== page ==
An Introduction to Taxicab Geometry

The narrator of Edwin Abbott’s classic Victorian satire Flatland is a commoner, a simple, two-dimensional square. He lives in a two-dimensional world filled with other flat characters: line segments, triangles, higher-sided polygons, and circles.

Circles, in Flatland, constitute the upper classes of society, but if Abbott’s humble narrator had been born in a different flatland, he could have been a square and a circle.

Impossible, you say? Allow me to introduce you to TaxicabLand. Read more on An Introduction to Taxicab Geometry…

5 Questions to Ask When Bringing in Third-Party Code

At Atomic, we often create a lot of value for our customers by combining our high-quality custom software with open-source, third-party software libraries. This saves money that would otherwise need to be spent reimplementing core functionality, and it provides the quality that comes with the feedback loop only widely-used software can generate.

But selecting these libraries is not a task to be taken lightly. Just as the right library can offer a lot of value, the wrong library can create a lot of pain. To make sure your decision will benefit your project, ask yourself a set of questions. Read more on 5 Questions to Ask When Bringing in Third-Party Code…

Thinking in Aggregates – Moving Beyond the Singular

Aggregate \Ag”gre*gate\ n. – a mass, assemblage, or sum of particulars; as, a house is an aggregate of stone, brick, timber, etc.

When we first learn a new thing, it’s the particulars that stand out to us. A pre-toddler learning to walk must focus on each and every step. But as we grow, the particulars fade into higher-level ideas and skills. As adults, we rarely think about individual steps; instead, we simply go for a walk.

The same pattern is found in professional fields, such as science. The particulars of orbits and falling things gave way to the aggregate idea of gravity. When scientists first discovered electrons, they imagined them as single, planet-like points orbiting an atomic nucleus. Since then, scientists have given up the idea of point-like electrons, replacing it with the aggregate concept of an electron probability cloud.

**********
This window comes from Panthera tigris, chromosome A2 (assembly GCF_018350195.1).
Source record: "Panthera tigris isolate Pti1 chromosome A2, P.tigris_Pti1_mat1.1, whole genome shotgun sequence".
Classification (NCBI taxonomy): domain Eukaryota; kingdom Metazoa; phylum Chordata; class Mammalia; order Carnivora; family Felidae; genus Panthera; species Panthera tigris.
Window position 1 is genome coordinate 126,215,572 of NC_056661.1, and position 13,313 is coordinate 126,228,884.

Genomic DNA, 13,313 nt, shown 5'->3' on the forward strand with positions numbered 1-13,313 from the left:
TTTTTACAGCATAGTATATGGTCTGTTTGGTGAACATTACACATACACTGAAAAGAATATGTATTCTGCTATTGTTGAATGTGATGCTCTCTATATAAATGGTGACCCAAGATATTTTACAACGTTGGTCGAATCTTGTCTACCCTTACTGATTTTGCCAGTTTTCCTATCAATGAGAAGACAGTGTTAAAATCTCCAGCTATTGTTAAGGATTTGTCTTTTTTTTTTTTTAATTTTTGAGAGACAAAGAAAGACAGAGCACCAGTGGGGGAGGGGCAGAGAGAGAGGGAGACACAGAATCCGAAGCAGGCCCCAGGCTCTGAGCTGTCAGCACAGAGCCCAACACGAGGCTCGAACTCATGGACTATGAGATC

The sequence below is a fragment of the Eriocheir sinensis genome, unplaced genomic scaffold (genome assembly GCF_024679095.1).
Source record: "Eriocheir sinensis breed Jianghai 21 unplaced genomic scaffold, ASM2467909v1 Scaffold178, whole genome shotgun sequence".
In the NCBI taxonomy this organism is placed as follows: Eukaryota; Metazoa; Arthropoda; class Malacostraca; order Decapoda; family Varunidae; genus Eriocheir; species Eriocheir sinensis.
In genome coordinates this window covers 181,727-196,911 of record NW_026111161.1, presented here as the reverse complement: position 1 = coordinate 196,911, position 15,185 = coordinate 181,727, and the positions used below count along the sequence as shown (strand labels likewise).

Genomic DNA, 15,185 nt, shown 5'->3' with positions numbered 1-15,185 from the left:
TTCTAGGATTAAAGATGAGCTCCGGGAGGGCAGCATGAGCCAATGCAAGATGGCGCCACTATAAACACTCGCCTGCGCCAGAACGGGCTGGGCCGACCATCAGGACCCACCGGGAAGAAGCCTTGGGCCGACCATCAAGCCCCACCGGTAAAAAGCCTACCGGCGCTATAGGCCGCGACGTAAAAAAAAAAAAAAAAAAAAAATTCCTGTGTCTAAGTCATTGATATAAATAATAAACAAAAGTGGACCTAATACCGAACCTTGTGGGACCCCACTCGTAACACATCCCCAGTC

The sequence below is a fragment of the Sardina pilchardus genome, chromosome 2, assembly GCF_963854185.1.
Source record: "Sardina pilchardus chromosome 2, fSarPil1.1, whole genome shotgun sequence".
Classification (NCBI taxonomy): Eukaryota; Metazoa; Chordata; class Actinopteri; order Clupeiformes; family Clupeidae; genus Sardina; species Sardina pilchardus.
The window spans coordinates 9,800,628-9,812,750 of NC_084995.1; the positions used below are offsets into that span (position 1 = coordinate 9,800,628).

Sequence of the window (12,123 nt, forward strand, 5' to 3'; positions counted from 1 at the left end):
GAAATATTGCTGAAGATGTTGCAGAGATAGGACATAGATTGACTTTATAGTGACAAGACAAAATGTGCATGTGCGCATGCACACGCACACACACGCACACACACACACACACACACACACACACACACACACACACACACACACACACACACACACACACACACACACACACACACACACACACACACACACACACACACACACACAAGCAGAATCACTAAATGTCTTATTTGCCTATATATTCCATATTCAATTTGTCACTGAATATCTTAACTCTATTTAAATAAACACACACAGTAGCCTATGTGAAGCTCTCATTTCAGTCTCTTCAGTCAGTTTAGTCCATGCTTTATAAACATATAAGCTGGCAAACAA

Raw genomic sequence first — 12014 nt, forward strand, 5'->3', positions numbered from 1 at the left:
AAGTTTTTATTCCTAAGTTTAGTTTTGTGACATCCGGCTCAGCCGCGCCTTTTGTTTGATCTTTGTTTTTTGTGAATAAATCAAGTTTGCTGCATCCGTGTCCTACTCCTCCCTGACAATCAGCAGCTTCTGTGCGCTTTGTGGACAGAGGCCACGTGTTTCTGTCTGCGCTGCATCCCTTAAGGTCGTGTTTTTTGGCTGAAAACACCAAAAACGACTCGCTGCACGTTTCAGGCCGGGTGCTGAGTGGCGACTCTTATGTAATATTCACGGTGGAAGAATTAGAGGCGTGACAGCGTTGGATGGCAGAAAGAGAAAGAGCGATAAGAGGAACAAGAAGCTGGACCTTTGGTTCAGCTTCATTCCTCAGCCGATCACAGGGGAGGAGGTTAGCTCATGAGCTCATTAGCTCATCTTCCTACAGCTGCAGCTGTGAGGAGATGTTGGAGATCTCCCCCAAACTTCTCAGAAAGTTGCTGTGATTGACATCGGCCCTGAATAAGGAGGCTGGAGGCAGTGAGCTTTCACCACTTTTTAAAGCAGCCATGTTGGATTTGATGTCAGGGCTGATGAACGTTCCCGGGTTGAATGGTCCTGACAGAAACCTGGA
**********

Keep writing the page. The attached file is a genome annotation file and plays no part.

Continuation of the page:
The science and art of programming trends the same direction. Read more on Thinking in Aggregates – Moving Beyond the Singular…

Fuzz Testing with afl-fuzz (American Fuzzy Lop)

Last year’s wave of major network security vulnerabilities has kept adversarial testing on my mind. Security auditing tools can discover bugs which are missed during more general testing. In particular, my interest was piqued by American fuzzy lop, a fuzzer released by the Google security team, and I’ve been waiting for the right project to try it out. Read more on Fuzz Testing with afl-fuzz (American Fuzzy Lop)…

Using Cookbook Documentation to Pass on Knowledge

Documentation is hard. Like writing code, it is a delicate balancing act of packing information into a format that is both very dense and very readable. Going too far in either direction severely limits its usefulness.

While ramping down a client project recently, I was asked to provide documentation and guides for the JavaScript application stack the company was using. Talking such a broad topic in a useful and consumable way was a daunting challenge. Read more on Using Cookbook Documentation to Pass on Knowledge…

Software Development as Communication

Development is generally neatly lumped in as an engineering discipline or as a science, if the title on my diploma is anything to go by. And at its core, it is inherently tied to boolean logic. There’s a satisfying objectivity to developing software, the same way there is to solving an equation—programs either run, and do whatever they’re supposed to do—or they fail.

Read more on Software Development as Communication…